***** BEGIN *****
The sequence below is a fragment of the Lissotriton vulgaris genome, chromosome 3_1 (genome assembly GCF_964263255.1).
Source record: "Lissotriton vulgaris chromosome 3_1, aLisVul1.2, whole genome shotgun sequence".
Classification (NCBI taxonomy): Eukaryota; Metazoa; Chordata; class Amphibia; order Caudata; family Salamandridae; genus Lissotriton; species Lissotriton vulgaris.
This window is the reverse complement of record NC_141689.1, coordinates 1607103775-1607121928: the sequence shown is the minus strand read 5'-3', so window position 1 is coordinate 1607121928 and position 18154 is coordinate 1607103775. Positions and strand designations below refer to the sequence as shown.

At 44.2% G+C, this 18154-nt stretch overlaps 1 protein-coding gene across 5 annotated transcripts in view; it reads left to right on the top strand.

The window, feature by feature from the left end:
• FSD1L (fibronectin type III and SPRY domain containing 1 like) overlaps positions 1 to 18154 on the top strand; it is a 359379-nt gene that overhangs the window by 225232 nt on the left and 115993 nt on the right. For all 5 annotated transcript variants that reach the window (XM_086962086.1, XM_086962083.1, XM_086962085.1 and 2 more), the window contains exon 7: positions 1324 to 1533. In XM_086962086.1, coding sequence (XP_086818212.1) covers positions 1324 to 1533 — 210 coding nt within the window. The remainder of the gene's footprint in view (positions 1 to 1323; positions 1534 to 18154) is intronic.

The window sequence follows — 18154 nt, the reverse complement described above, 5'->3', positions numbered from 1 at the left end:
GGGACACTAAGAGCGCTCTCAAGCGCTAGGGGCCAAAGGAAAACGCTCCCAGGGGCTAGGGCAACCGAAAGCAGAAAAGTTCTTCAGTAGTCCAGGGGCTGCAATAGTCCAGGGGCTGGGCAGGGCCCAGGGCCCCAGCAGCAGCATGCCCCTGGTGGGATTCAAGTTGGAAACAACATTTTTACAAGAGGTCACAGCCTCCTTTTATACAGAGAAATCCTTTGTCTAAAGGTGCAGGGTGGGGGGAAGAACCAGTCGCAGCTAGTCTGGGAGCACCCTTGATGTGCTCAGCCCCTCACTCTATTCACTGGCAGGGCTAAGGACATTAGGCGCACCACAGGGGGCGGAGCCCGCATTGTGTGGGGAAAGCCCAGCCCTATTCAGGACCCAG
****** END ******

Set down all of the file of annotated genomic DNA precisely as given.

The sequence below is a fragment of the Lissotriton vulgaris genome, chromosome 3_1 (genome assembly GCF_964263255.1).
Source record: "Lissotriton vulgaris chromosome 3_1, aLisVul1.2, whole genome shotgun sequence".
Classification (NCBI taxonomy): Eukaryota; Metazoa; Chordata; class Amphibia; order Caudata; family Salamandridae; genus Lissotriton; species Lissotriton vulgaris.
This window is the reverse complement of record NC_141689.1, coordinates 1607103775-1607121928: the sequence shown is the minus strand read 5'-3', so window position 1 is coordinate 1607121928 and position 18154 is coordinate 1607103775. Positions and strand designations below refer to the sequence as shown.

At 44.2% G+C, this 18154-nt stretch overlaps 1 protein-coding gene across 5 annotated transcripts in view; it reads left to right on the top strand.

The window, feature by feature from the left end:
• FSD1L (fibronectin type III and SPRY domain containing 1 like) overlaps positions 1 to 18154 on the top strand; it is a 359379-nt gene that overhangs the window by 225232 nt on the left and 115993 nt on the right. For all 5 annotated transcript variants that reach the window (XM_086962086.1, XM_086962083.1, XM_086962085.1 and 2 more), the window contains exon 7: positions 1324 to 1533. In XM_086962086.1, coding sequence (XP_086818212.1) covers positions 1324 to 1533 — 210 coding nt within the window. The remainder of the gene's footprint in view (positions 1 to 1323; positions 1534 to 18154) is intronic.

The window sequence follows — 18154 nt, the reverse complement described above, 5'->3', positions numbered from 1 at the left end:
GGGACACTAAGAGCGCTCTCAAGCGCTAGGGGCCAAAGGAAAACGCTCCCAGGGGCTAGGGCAACCGAAAGCAGAAAAGTTCTTCAGTAGTCCAGGGGCTGCAATAGTCCAGGGGCTGGGCAGGGCCCAGGGCCCCAGCAGCAGCATGCCCCTGGTGGGATTCAAGTTGGAAACAACATTTTTACAAGAGGTCACAGCCTCCTTTTATACAGAGAAATCCTTTGTCTAAAGGTGCAGGGTGGGGGGAAGAACCAGTCGCAGCTAGTCTGGGAGCACCCTTGATGTGCTCAGCCCCTCACTCTATTCACTGGCAGGGCTAAGGACATTAGGCGCACCACAGGGGGCGGAGCCCGCATTGTGTGGGGAAAGCCCAGCCCTATTCAGGACCCAG